Justice News

Head of Civil Rights Division Vanita Gupta Delivers Remarks at University of the District of Columbia David A. Clarke School of Law 2015 Honors Convocation and Commencement
Washington, DC
United States
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Friday, May 15, 2015

Remarks as prepared for delivery

Dean [Katherine] Broderick; honored guests; faculty, staff and administrators; family members and friends; and – most importantly – members of the class of 2015: thank you for inviting me to share in this moment.  I am especially pleased to be able to celebrate with you today at a law school that has distinguished itself by its strong and unrelenting commitment to public service.  And I am deeply proud to join your family and friends in congratulating you on this remarkable occasion – as we mark the end of your legal training, and the beginning of your careers as servants, and stewards, of our nation’s justice system. 

Just think: as of today, you will never be cold-called again.  That alone is worth celebrating!  Those late nights of studying are behind you.  Torts, Evidence, Civ Pro…all behind you.  Your classes, your briefs, even your exams are behind you!  Well, except for that last big exam you’ll be taking in just a few weeks.  But for today, at least, even the bar exam can wait.  I hope each of you will take some time to savor this moment – this milestone.  You’ve earned it.  Then, take a deep breath, and look ahead to the next milestone.  The next great challenge.  It may come much sooner than you think.  After all, that’s what happened to me.

It’s been almost 15 years since I sat where you do today.  But I remember it clearly.  I remember feeling excited – and more than a little nervous – about what the future had in store.  I had just obtained a fellowship that allowed me to accept my first legal job – my dream job – as Assistant Counsel at the NAACP Legal Defense Fund.

I was the first lawyer in my family.  I had no real legal experience outside of my summer internships and law school clinics.  Yet it was only a few months after graduation that I found myself in a small town called Tulia, Texas, looking into a very troubling series of cases.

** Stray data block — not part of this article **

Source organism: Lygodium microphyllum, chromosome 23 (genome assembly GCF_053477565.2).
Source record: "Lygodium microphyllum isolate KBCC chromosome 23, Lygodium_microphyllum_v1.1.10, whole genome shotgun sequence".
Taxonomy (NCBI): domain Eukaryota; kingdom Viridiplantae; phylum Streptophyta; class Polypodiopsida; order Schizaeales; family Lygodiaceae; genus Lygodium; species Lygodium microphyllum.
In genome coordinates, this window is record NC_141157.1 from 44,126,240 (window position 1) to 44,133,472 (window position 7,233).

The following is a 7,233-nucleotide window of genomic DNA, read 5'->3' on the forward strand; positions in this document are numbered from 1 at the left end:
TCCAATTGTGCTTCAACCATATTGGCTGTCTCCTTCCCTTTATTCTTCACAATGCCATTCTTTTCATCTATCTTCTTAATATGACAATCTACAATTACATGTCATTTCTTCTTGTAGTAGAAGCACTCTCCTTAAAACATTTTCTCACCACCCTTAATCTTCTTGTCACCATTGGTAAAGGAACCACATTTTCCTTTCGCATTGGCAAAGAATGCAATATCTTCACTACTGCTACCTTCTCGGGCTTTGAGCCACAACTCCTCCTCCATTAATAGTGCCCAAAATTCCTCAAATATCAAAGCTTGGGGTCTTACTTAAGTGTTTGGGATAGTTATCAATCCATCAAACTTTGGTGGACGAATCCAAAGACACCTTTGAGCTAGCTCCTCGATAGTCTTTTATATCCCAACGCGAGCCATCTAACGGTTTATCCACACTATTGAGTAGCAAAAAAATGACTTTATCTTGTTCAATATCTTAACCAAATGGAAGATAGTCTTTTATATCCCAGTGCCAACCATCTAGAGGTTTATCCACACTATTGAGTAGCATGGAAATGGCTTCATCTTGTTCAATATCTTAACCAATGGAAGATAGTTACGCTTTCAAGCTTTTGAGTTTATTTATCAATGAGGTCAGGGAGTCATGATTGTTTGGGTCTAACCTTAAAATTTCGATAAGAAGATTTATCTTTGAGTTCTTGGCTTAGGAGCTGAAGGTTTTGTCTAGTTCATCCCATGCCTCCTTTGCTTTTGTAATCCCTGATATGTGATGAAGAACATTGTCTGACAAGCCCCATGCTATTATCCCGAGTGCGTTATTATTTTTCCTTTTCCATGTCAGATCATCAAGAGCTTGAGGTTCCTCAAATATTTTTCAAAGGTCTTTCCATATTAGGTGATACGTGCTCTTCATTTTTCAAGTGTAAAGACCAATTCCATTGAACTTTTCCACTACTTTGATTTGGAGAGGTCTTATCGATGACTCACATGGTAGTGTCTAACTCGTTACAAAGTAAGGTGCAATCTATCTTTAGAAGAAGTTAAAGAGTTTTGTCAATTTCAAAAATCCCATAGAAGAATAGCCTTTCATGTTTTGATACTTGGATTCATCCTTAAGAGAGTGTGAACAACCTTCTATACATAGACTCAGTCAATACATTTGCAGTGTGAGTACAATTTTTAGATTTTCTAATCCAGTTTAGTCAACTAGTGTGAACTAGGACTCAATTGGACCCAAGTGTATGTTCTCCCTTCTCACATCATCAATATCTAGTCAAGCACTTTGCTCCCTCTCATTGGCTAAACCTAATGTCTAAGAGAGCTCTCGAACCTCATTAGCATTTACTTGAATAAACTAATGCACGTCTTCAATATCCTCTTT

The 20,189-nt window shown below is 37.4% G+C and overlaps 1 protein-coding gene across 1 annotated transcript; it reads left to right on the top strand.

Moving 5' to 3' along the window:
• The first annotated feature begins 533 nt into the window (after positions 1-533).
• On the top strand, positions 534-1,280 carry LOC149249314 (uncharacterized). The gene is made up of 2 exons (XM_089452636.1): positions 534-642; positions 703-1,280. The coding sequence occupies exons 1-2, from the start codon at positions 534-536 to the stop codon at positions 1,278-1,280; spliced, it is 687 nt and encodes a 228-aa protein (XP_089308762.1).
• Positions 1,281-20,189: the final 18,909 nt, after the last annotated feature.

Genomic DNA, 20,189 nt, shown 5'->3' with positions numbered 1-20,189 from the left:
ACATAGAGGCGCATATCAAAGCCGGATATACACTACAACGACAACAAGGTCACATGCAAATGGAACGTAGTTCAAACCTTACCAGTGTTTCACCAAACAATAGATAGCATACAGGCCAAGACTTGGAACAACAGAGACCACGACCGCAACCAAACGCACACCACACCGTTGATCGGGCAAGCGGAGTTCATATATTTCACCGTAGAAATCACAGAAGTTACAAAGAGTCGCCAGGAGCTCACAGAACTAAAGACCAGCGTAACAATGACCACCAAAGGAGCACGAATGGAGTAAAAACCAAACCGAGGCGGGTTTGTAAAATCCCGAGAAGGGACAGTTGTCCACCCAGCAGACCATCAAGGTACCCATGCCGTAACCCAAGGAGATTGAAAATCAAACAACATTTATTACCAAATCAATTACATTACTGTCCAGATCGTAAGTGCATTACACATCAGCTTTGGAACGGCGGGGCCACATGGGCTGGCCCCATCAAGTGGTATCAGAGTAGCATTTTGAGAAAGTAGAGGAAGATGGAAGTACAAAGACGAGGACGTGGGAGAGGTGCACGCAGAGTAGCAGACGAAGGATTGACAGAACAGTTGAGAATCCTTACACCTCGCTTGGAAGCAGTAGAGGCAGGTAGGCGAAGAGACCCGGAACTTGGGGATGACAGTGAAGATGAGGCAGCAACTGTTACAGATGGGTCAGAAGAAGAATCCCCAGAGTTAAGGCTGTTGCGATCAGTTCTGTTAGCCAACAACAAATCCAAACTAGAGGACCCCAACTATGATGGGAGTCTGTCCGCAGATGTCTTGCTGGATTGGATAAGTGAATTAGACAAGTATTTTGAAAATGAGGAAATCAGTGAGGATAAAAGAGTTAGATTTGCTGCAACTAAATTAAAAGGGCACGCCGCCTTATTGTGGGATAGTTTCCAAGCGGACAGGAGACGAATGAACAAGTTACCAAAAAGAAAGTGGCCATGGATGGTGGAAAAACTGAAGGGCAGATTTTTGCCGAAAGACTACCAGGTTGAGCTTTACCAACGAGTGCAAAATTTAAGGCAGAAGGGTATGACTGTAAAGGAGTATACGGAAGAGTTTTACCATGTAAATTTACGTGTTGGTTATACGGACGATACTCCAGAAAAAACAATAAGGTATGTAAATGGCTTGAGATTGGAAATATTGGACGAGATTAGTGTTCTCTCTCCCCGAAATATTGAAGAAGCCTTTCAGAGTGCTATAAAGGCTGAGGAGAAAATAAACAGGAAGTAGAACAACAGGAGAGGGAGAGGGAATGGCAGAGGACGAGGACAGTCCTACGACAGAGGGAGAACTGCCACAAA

I’d heard about a drug sting that had culminated in the arrests on July 23, 1999, of 46 individuals in Tulia, Texas, 40 of whom were African American and the other six white or Hispanic with romantic relationships with African Americans.  At dawn on that day, 12 percent of Tulia’s African-American population – which totaled less than 400 – had been rounded up and thrown into jail on very low-level drug charges.  So I got on a plane.

What my colleagues and I found in Tulia was shocking: an entire community that had been targeted, brought down, on the word of a single corrupt and openly-biased narcotics officer.  His uncorroborated testimony had sent dozens of defendants to prison – for sentences ranging from 20, 40, 60 to 361 years – on charges that they had sold small amounts of cocaine.  That’s when the Legal Defense Fund got involved.

I remember going door to door, speaking with residents to gather information.  Over and over again, I introduced myself: “Vanita Gupta, from the NAACP Legal Defense Fund.”  Over and over again, I was asked the same question: “Are you related to CNN’s Dr. Sanjay Gupta?”  For the record, I’ve never met Dr. Gupta.  Though my husband tells me that, if you Google me, you will find that this remains one of the top four or five most-asked questions about me even today.  But in the fall of 2001, it was Dr. Gupta’s name and the reputation of the Legal Defense Fund that helped open doors for me in West Texas.